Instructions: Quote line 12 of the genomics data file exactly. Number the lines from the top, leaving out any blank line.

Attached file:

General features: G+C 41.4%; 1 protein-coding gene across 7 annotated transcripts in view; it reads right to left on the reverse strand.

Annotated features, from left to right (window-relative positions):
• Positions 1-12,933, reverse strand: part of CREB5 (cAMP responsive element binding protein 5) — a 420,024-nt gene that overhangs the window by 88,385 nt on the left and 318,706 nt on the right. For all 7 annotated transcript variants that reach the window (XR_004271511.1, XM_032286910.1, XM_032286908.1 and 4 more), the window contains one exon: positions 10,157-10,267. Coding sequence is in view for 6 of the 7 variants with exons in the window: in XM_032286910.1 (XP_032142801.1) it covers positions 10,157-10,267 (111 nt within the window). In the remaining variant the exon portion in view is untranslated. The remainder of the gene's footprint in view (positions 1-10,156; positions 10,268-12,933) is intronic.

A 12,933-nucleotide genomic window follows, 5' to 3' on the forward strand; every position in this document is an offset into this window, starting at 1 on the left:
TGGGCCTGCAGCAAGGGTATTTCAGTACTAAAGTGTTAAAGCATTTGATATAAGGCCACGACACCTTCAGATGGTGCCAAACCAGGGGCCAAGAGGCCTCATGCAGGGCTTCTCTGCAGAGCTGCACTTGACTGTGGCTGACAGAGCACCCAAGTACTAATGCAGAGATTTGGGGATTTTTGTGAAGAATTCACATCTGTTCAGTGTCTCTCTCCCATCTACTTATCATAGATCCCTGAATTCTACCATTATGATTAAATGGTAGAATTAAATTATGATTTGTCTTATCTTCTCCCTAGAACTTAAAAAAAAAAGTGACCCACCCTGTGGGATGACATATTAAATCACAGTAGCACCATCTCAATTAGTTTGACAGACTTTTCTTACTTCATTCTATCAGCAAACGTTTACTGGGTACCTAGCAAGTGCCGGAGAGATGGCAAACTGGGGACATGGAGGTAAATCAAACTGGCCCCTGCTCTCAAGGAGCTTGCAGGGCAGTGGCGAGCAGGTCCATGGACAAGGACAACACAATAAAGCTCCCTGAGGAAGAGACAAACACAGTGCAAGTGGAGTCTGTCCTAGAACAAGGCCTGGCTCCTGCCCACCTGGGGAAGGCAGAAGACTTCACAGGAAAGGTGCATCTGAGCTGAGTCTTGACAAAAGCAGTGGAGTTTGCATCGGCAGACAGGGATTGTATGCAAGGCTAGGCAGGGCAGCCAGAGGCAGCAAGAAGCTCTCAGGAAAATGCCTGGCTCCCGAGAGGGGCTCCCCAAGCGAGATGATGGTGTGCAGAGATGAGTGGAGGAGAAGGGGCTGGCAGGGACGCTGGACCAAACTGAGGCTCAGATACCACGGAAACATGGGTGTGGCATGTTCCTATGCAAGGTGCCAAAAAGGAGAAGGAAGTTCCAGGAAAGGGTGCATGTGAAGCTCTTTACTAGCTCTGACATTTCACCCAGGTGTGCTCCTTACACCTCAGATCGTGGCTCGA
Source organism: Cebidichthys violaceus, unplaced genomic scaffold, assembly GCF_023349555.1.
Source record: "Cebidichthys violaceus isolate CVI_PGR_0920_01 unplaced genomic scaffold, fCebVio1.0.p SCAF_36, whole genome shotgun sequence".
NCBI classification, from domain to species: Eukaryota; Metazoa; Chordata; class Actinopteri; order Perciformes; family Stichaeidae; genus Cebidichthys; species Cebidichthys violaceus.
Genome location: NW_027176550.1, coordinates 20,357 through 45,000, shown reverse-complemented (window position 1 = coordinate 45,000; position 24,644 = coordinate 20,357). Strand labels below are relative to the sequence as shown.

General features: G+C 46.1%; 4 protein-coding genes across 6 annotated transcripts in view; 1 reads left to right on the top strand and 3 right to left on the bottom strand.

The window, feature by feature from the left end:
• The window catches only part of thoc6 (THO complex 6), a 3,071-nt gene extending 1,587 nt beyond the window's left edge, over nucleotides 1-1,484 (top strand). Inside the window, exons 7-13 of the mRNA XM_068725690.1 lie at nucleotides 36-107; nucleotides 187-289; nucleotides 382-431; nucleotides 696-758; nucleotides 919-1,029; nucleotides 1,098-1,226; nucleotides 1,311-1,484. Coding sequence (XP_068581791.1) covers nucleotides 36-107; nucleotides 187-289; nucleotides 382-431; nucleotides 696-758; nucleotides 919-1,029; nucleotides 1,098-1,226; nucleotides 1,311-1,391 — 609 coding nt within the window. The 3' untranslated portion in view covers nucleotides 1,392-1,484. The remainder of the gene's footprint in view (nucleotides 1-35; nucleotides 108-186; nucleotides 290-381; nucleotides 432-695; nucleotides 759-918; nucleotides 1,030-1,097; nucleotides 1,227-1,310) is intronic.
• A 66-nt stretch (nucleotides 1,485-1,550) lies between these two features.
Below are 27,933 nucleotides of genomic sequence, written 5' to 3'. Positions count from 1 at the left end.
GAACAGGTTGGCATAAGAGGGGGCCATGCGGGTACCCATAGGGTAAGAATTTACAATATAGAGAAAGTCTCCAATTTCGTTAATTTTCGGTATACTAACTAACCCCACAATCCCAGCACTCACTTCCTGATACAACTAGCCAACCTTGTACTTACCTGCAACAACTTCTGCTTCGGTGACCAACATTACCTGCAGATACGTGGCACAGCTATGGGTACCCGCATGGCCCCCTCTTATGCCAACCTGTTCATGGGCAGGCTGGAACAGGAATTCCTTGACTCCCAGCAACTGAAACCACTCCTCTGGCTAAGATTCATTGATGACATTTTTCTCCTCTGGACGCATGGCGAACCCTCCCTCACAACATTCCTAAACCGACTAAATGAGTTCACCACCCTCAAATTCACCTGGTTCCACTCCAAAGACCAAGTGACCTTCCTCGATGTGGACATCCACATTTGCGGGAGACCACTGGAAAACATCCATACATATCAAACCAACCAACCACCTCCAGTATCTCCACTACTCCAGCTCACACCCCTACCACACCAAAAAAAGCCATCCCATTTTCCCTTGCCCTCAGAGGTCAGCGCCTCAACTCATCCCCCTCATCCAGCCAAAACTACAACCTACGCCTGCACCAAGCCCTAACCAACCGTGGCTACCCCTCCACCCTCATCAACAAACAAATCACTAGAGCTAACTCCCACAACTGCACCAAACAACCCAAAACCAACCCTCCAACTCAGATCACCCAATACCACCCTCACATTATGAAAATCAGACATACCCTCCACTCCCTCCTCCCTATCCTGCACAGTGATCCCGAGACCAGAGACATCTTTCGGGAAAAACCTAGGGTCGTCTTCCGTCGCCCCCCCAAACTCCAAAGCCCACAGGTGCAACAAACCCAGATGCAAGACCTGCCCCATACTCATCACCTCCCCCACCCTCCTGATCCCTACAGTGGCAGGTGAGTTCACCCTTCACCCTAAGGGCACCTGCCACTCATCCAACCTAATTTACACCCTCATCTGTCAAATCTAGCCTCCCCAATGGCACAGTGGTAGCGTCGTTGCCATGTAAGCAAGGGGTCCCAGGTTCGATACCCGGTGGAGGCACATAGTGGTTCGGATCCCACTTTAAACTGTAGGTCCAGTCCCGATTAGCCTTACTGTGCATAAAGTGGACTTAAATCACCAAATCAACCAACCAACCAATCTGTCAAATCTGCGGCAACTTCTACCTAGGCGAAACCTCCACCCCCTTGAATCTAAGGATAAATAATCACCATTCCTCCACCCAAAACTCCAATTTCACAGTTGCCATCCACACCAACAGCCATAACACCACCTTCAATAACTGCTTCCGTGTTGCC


• The window catches only part of thoc6 (THO complex 6), a 3,071-nt gene extending 1,587 nt beyond the window's left edge, over nucleotides 1-1,484 (top strand). Inside the window, exons 7-13 of the mRNA XM_068725690.1 lie at nucleotides 36-107; nucleotides 187-289; nucleotides 382-431; nucleotides 696-758; nucleotides 919-1,029; nucleotides 1,098-1,226; nucleotides 1,311-1,484. Coding sequence (XP_068581791.1) covers nucleotides 36-107; nucleotides 187-289; nucleotides 382-431; nucleotides 696-758; nucleotides 919-1,029; nucleotides 1,098-1,226; nucleotides 1,311-1,391 — 609 coding nt within the window. The 3' untranslated portion in view covers nucleotides 1,392-1,484. The remainder of the gene's footprint in view (nucleotides 1-35; nucleotides 108-186; nucleotides 290-381; nucleotides 432-695; nucleotides 759-918; nucleotides 1,030-1,097; nucleotides 1,227-1,310) is intronic.